R v Francis (alias Kalenba) (CS 1/1992)  SCSC 5 (30 January 1997);
Republic v Francis (alias Kalenba)
(1997) SLR 63
Alexia ANTAO for the Republic
Anthony JULIETTE for the Accused
Judgment delivered on 30 January 1997 by:
ALLEEAR CJ: The accused, Jeffrey Francis, (alias Kalenba) is charged with the offence of manslaughter contrary to section 192 of the Penal Code and punishable under section 195 of the Penal Code. The particulars of offence are that Jeffrey Francis (alias Kalenba) on 17 June 1991 at Castor Road, Mahe, unlawfully killed David Barbe.
On Monday 17 June 1991 in the afternoon at Castor Road, English River, following an altercation between the accused and the deceased, David Barbe, the former punched the latter twice on the face causing the latter to fall and hit his head against the edge of a ditch along the said Castor Road. David Barbe sustained serious head injuries due to his fall as a result of which he died the following day.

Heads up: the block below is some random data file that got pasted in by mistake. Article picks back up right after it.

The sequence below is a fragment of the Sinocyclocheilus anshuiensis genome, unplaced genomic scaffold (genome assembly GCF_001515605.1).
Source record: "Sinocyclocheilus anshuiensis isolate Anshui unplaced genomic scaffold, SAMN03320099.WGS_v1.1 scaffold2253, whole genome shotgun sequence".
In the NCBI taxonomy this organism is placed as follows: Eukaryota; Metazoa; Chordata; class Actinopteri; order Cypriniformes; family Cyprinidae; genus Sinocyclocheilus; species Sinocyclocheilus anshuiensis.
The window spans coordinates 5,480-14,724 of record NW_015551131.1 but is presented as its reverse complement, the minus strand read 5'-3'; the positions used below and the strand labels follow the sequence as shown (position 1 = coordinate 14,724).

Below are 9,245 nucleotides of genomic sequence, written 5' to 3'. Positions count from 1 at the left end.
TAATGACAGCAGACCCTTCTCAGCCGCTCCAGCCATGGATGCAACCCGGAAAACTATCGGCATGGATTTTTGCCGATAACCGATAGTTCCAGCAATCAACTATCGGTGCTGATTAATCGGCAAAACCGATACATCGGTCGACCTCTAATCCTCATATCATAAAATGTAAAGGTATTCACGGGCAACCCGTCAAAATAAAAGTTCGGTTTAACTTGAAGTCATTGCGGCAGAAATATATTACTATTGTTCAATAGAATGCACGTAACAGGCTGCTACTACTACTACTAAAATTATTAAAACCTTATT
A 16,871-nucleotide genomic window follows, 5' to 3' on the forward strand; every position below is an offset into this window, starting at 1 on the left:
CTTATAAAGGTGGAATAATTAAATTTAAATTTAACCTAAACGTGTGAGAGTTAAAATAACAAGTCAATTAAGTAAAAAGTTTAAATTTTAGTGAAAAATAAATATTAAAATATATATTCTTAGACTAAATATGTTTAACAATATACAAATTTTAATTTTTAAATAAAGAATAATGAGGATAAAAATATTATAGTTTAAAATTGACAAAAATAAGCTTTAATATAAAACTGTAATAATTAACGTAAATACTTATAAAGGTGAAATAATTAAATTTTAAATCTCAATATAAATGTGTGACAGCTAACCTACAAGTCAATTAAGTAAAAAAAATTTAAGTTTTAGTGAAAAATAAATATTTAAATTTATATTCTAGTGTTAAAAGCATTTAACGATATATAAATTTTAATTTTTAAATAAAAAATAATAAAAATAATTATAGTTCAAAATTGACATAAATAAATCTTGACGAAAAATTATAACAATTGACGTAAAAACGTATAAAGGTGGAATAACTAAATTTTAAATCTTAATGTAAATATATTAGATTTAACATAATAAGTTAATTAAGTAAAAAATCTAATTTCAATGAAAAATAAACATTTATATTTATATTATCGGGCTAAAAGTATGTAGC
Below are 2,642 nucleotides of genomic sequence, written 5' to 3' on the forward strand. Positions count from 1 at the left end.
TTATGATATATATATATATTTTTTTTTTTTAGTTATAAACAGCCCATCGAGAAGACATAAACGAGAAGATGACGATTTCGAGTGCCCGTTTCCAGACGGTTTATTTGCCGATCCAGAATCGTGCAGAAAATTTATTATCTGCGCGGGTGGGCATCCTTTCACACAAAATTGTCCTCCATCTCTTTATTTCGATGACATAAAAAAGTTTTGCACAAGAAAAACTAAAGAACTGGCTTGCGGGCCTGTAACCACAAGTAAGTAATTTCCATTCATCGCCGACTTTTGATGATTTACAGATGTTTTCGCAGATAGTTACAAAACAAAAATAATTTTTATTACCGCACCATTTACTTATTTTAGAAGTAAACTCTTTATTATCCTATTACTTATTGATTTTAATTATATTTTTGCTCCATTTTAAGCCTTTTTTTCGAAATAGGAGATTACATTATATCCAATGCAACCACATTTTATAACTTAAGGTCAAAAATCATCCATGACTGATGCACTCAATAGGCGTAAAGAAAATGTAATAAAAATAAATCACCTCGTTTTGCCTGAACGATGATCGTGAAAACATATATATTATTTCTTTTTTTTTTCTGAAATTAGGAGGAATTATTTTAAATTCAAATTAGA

There were several eye-witnesses to the said incident. Georges Pierre (PW4) was one of them. He said he was seated on the wall of one Michel Richmond by the side of Castor Road. The time was around 1 pm. He witnessed an incident between the accused and one Jason Charles. Shortly after the said incident was over, the deceased came along the Castor Road. The Accused who was standing close to a lamp post with a bottle of Guinness in his hand, asked him for a cigarette. The deceased playfully touched the abdomen of the accused. The accused swore at him. The deceased said "you ask me for a cigarette then you swear at me." The accused who was apparently in a sour mood did not like what the deceased said to him and punched him in the face. The deceased fell down. When he was on his feet again, the accused punched him a second time. The deceased fell backward hitting his head on the tarmac and became motionless. The deceased remained immobile on the ground for about 2 to 4 minutes. At the same moment the accused immediately left the scene and walked up in the direction of the Radio Seychelles Station. One Robert Confait came along and helped to pick up David Barbe, and put him in a car which drove away in the direction of English River. The next day Georges Pierre learnt that David Barbe had died.